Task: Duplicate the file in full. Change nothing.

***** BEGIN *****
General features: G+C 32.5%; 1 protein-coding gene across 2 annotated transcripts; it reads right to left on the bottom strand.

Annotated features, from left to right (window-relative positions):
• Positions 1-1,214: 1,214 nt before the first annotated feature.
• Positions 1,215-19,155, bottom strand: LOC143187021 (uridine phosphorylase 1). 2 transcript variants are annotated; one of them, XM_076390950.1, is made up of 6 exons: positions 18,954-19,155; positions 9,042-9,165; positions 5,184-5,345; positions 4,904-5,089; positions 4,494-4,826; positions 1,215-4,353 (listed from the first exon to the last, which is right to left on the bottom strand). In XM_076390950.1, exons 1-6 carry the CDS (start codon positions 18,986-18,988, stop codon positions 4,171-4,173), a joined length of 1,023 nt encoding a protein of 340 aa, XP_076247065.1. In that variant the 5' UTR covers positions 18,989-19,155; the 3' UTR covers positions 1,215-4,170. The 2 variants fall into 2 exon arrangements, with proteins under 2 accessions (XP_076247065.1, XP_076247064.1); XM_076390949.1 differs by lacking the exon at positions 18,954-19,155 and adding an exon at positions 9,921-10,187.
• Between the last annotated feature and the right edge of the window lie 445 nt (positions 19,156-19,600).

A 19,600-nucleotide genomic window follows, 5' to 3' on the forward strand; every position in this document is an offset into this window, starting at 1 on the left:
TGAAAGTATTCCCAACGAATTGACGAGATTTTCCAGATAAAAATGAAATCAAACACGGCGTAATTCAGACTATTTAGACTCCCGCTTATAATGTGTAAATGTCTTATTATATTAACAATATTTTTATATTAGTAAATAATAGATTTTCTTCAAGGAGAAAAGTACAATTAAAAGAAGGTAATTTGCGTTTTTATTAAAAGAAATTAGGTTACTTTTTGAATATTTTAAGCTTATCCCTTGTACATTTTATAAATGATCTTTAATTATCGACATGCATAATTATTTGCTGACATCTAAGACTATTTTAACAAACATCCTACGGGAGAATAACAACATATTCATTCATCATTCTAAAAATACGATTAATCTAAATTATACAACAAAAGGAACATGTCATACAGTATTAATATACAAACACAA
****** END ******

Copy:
General features: G+C 32.5%; 1 protein-coding gene across 2 annotated transcripts; it reads right to left on the bottom strand.

Annotated features, from left to right (window-relative positions):
• Positions 1-1,214: 1,214 nt before the first annotated feature.
• Positions 1,215-19,155, bottom strand: LOC143187021 (uridine phosphorylase 1). 2 transcript variants are annotated; one of them, XM_076390950.1, is made up of 6 exons: positions 18,954-19,155; positions 9,042-9,165; positions 5,184-5,345; positions 4,904-5,089; positions 4,494-4,826; positions 1,215-4,353 (listed from the first exon to the last, which is right to left on the bottom strand). In XM_076390950.1, exons 1-6 carry the CDS (start codon positions 18,986-18,988, stop codon positions 4,171-4,173), a joined length of 1,023 nt encoding a protein of 340 aa, XP_076247065.1. In that variant the 5' UTR covers positions 18,989-19,155; the 3' UTR covers positions 1,215-4,170. The 2 variants fall into 2 exon arrangements, with proteins under 2 accessions (XP_076247065.1, XP_076247064.1); XM_076390949.1 differs by lacking the exon at positions 18,954-19,155 and adding an exon at positions 9,921-10,187.
• Between the last annotated feature and the right edge of the window lie 445 nt (positions 19,156-19,600).

A 19,600-nucleotide genomic window follows, 5' to 3' on the forward strand; every position in this document is an offset into this window, starting at 1 on the left:
TGAAAGTATTCCCAACGAATTGACGAGATTTTCCAGATAAAAATGAAATCAAACACGGCGTAATTCAGACTATTTAGACTCCCGCTTATAATGTGTAAATGTCTTATTATATTAACAATATTTTTATATTAGTAAATAATAGATTTTCTTCAAGGAGAAAAGTACAATTAAAAGAAGGTAATTTGCGTTTTTATTAAAAGAAATTAGGTTACTTTTTGAATATTTTAAGCTTATCCCTTGTACATTTTATAAATGATCTTTAATTATCGACATGCATAATTATTTGCTGACATCTAAGACTATTTTAACAAACATCCTACGGGAGAATAACAACATATTCATTCATCATTCTAAAAATACGATTAATCTAAATTATACAACAAAAGGAACATGTCATACAGTATTAATATACAAACACAA